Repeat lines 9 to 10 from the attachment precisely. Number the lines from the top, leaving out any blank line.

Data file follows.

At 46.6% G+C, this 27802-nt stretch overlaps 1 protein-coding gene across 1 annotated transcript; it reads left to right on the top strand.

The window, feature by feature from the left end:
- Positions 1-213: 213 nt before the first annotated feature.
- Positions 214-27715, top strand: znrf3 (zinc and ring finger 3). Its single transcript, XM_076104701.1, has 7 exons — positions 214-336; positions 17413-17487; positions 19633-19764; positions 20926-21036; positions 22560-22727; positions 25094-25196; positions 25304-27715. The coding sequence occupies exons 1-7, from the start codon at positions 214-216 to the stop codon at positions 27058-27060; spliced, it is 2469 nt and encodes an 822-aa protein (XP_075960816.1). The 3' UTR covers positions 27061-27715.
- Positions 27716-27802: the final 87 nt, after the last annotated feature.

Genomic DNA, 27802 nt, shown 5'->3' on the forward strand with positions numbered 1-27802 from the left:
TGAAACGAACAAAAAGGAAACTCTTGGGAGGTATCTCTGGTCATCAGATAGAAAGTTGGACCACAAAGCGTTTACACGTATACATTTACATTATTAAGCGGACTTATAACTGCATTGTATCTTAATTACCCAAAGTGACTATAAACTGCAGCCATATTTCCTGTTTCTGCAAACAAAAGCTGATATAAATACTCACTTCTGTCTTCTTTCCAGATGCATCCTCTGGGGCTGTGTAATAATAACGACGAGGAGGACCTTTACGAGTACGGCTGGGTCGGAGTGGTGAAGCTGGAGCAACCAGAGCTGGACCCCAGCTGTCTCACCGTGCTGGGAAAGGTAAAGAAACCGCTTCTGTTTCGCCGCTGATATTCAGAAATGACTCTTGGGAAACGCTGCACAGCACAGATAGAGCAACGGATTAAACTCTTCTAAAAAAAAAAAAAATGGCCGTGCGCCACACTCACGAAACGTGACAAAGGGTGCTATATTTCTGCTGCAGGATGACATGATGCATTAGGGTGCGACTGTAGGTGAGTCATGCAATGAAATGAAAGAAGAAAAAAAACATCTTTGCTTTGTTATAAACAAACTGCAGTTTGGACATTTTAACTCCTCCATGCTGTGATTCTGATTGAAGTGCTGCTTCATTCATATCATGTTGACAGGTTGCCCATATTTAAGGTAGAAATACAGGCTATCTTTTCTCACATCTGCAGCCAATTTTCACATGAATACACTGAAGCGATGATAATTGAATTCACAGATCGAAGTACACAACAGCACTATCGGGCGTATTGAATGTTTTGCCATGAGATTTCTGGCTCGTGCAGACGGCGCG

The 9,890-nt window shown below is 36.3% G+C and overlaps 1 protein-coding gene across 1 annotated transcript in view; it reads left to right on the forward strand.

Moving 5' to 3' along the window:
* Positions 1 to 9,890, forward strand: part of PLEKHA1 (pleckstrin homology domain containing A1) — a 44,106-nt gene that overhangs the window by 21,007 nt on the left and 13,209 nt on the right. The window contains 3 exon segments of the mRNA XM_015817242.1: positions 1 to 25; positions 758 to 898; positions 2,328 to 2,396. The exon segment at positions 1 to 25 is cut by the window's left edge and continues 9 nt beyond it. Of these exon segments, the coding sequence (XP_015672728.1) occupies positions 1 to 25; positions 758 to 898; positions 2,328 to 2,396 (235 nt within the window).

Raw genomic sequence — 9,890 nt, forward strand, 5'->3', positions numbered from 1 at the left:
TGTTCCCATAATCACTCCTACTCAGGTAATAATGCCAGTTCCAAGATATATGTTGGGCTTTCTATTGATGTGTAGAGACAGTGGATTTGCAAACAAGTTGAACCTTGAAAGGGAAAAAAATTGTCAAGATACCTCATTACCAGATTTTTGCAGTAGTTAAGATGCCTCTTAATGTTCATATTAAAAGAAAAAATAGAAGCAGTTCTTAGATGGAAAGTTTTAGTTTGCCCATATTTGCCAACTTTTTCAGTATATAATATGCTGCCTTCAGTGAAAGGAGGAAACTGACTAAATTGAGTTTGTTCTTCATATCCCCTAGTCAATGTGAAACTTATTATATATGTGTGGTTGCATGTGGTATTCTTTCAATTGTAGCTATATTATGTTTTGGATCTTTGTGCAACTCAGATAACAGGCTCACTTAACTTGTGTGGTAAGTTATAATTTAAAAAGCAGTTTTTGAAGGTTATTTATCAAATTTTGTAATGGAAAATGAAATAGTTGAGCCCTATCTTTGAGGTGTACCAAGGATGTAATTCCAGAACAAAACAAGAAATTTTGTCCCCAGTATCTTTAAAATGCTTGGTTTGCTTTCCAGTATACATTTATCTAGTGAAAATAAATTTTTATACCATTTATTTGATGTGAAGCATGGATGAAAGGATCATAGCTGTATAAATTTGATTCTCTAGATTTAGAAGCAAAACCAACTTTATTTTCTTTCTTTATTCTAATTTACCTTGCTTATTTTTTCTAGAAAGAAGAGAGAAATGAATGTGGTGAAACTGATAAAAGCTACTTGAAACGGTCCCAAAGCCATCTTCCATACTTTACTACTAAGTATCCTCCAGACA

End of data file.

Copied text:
Moving 5' to 3' along the window:
* Positions 1 to 9,890, forward strand: part of PLEKHA1 (pleckstrin homology domain containing A1) — a 44,106-nt gene that overhangs the window by 21,007 nt on the left and 13,209 nt on the right. The window contains 3 exon segments of the mRNA XM_015817242.1: positions 1 to 25; positions 758 to 898; positions 2,328 to 2,396. The exon segment at positions 1 to 25 is cut by the window's left edge and continues 9 nt beyond it. Of these exon segments, the coding sequence (XP_015672728.1) occupies positions 1 to 25; positions 758 to 898; positions 2,328 to 2,396 (235 nt within the window).